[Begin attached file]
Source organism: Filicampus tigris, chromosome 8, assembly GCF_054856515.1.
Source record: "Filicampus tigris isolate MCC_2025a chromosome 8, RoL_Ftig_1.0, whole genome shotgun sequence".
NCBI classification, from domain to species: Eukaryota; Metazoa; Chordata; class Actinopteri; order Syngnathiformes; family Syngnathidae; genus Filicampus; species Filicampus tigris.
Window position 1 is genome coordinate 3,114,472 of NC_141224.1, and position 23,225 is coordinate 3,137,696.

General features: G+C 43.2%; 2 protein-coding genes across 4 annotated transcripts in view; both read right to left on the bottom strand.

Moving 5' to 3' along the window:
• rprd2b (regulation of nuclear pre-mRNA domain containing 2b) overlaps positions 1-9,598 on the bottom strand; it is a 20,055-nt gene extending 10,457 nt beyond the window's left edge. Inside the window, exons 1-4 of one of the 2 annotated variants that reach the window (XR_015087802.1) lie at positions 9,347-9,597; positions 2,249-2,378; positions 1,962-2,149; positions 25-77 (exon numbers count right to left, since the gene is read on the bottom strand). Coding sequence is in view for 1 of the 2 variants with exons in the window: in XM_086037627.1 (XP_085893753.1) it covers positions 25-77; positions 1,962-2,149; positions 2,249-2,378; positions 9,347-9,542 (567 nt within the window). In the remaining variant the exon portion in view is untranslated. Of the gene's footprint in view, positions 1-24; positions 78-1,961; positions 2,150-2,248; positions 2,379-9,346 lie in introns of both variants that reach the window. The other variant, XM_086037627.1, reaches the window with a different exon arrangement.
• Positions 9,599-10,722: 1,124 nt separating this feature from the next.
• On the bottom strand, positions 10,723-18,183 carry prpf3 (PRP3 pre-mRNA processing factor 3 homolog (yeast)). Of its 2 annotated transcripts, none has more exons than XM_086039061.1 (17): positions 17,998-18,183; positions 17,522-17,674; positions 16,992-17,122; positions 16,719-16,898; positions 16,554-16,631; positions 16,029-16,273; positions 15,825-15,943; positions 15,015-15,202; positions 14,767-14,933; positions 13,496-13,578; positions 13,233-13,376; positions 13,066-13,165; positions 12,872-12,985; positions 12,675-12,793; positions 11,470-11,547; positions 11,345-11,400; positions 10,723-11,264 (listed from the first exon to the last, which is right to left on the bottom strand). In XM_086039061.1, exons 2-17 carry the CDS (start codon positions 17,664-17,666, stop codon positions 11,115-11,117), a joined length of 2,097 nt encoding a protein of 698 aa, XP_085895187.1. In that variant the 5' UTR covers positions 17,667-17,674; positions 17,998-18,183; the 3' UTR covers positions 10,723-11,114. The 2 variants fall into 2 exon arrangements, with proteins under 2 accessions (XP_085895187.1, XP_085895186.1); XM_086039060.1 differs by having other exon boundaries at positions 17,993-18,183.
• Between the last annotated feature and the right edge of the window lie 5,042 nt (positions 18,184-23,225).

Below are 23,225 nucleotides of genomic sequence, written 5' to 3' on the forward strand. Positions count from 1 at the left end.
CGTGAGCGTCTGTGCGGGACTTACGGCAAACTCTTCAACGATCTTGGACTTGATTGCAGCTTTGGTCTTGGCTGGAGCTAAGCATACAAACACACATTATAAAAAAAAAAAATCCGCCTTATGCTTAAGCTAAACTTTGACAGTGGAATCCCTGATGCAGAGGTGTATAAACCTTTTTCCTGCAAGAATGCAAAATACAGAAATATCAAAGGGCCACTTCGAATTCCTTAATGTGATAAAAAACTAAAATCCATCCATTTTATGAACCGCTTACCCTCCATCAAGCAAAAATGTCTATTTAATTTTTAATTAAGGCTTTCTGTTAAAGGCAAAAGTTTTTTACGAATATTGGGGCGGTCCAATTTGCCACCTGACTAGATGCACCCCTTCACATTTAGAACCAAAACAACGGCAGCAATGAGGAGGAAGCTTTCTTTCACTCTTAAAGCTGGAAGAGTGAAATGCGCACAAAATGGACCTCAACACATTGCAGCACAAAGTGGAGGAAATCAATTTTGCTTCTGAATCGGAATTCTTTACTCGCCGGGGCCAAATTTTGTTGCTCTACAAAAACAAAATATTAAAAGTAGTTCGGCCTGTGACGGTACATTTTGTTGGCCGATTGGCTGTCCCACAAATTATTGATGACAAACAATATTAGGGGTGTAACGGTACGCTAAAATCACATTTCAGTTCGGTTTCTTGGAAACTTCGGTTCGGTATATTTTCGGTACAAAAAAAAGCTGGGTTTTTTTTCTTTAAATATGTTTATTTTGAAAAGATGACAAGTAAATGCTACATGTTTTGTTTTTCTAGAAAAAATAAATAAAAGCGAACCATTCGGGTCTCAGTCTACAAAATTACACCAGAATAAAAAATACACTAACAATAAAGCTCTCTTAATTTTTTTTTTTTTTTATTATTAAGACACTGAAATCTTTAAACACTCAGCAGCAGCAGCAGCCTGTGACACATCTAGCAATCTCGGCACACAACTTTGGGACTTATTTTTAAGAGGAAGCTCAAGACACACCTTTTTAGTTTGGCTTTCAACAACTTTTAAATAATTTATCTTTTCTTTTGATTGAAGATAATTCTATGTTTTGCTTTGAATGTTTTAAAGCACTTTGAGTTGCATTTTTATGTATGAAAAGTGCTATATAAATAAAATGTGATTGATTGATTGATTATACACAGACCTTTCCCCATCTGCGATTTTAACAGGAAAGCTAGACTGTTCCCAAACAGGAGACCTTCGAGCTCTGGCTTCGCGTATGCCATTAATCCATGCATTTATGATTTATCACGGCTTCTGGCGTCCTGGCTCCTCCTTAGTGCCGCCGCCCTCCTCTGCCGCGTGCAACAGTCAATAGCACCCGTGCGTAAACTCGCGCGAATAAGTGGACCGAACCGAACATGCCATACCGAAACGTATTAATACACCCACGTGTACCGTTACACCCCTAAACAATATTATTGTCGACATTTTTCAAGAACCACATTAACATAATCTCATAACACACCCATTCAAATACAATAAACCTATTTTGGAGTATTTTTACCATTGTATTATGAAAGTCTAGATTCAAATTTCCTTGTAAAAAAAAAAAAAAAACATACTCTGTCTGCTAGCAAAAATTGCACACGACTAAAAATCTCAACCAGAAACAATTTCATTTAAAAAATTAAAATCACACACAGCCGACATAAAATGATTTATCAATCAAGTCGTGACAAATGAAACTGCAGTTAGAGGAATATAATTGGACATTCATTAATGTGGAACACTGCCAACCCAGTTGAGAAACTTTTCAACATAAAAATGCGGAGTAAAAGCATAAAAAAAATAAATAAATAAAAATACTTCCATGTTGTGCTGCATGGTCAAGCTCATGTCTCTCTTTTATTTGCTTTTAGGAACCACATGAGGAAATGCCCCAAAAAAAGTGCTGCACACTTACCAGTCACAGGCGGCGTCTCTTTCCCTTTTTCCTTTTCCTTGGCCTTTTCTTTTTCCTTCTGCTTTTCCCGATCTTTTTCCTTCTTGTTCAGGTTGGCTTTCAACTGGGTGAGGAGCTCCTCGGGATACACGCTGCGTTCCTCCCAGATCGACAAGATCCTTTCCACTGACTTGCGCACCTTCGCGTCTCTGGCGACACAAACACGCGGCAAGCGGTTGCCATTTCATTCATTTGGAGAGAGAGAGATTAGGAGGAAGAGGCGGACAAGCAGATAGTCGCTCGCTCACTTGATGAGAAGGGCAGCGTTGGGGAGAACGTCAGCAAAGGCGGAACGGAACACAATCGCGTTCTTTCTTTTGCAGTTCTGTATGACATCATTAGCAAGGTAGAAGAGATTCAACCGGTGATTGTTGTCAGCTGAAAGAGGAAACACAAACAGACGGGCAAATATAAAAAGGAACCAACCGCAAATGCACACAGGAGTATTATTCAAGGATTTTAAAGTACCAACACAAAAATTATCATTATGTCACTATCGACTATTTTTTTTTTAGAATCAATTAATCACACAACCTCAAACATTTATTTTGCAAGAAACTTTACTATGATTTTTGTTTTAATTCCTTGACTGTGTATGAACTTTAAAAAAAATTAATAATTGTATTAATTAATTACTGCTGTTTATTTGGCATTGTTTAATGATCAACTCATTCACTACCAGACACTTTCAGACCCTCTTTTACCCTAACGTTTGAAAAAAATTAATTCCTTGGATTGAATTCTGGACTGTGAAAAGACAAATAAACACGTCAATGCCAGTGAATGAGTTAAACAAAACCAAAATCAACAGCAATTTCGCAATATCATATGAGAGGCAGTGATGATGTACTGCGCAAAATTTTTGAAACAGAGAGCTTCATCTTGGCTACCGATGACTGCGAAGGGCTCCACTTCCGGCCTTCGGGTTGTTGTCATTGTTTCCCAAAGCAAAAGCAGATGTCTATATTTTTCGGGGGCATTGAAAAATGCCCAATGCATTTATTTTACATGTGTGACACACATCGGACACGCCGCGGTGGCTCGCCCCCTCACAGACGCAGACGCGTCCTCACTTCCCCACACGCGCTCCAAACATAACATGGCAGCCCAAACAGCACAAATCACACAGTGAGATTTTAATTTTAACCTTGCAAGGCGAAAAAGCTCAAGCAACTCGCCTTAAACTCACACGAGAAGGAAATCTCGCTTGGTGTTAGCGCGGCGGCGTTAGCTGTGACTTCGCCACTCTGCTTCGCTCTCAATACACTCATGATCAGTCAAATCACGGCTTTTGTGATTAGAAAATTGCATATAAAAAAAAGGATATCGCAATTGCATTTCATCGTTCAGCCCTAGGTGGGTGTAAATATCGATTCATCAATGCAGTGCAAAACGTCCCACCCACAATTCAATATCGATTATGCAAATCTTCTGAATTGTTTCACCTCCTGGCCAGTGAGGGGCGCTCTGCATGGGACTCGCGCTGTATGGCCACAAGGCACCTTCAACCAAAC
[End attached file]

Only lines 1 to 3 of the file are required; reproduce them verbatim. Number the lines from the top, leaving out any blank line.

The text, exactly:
Source organism: Filicampus tigris, chromosome 8, assembly GCF_054856515.1.
Source record: "Filicampus tigris isolate MCC_2025a chromosome 8, RoL_Ftig_1.0, whole genome shotgun sequence".
NCBI classification, from domain to species: Eukaryota; Metazoa; Chordata; class Actinopteri; order Syngnathiformes; family Syngnathidae; genus Filicampus; species Filicampus tigris.